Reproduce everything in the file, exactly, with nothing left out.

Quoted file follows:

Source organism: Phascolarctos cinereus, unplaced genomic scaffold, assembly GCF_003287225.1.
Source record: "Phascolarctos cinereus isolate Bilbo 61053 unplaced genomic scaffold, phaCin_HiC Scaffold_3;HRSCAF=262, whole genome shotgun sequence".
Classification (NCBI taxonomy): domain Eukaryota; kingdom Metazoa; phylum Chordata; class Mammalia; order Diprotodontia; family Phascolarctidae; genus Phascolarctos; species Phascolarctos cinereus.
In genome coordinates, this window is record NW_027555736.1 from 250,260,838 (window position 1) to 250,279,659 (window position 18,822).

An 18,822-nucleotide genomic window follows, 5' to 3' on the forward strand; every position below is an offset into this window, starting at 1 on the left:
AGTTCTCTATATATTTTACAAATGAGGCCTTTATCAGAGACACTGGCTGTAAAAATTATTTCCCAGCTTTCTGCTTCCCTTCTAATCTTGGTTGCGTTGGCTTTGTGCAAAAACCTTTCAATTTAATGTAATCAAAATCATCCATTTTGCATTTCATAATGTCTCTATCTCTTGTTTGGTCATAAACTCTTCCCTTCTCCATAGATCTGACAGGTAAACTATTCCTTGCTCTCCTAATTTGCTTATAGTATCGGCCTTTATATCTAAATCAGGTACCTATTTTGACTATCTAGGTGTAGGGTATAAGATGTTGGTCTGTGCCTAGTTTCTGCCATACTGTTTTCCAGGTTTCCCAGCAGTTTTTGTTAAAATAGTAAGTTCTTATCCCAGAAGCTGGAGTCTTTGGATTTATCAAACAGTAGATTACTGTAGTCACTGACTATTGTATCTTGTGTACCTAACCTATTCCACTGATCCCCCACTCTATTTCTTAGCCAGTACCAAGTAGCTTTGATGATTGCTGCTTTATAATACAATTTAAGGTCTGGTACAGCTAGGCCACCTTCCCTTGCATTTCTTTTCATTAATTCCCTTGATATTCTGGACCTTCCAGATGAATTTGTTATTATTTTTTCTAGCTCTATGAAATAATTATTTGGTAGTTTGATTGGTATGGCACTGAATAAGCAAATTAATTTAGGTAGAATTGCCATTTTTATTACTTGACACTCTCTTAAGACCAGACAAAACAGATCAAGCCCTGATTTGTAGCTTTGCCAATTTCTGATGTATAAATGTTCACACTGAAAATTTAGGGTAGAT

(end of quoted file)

Source organism: Phascolarctos cinereus, unplaced genomic scaffold, assembly GCF_003287225.1.
Source record: "Phascolarctos cinereus isolate Bilbo 61053 unplaced genomic scaffold, phaCin_HiC Scaffold_3;HRSCAF=262, whole genome shotgun sequence".
Classification (NCBI taxonomy): domain Eukaryota; kingdom Metazoa; phylum Chordata; class Mammalia; order Diprotodontia; family Phascolarctidae; genus Phascolarctos; species Phascolarctos cinereus.
In genome coordinates, this window is record NW_027555736.1 from 250,260,838 (window position 1) to 250,279,659 (window position 18,822).

An 18,822-nucleotide genomic window follows, 5' to 3' on the forward strand; every position below is an offset into this window, starting at 1 on the left:
AGTTCTCTATATATTTTACAAATGAGGCCTTTATCAGAGACACTGGCTGTAAAAATTATTTCCCAGCTTTCTGCTTCCCTTCTAATCTTGGTTGCGTTGGCTTTGTGCAAAAACCTTTCAATTTAATGTAATCAAAATCATCCATTTTGCATTTCATAATGTCTCTATCTCTTGTTTGGTCATAAACTCTTCCCTTCTCCATAGATCTGACAGGTAAACTATTCCTTGCTCTCCTAATTTGCTTATAGTATCGGCCTTTATATCTAAATCAGGTACCTATTTTGACTATCTAGGTGTAGGGTATAAGATGTTGGTCTGTGCCTAGTTTCTGCCATACTGTTTTCCAGGTTTCCCAGCAGTTTTTGTTAAAATAGTAAGTTCTTATCCCAGAAGCTGGAGTCTTTGGATTTATCAAACAGTAGATTACTGTAGTCACTGACTATTGTATCTTGTGTACCTAACCTATTCCACTGATCCCCCACTCTATTTCTTAGCCAGTACCAAGTAGCTTTGATGATTGCTGCTTTATAATACAATTTAAGGTCTGGTACAGCTAGGCCACCTTCCCTTGCATTTCTTTTCATTAATTCCCTTGATATTCTGGACCTTCCAGATGAATTTGTTATTATTTTTTCTAGCTCTATGAAATAATTATTTGGTAGTTTGATTGGTATGGCACTGAATAAGCAAATTAATTTAGGTAGAATTGCCATTTTTATTACTTGACACTCTCTTAAGACCAGACAAAACAGATCAAGCCCTGATTTGTAGCTTTGCCAATTTCTGATGTATAAATGTTCACACTGAAAATTTAGGGTAGAT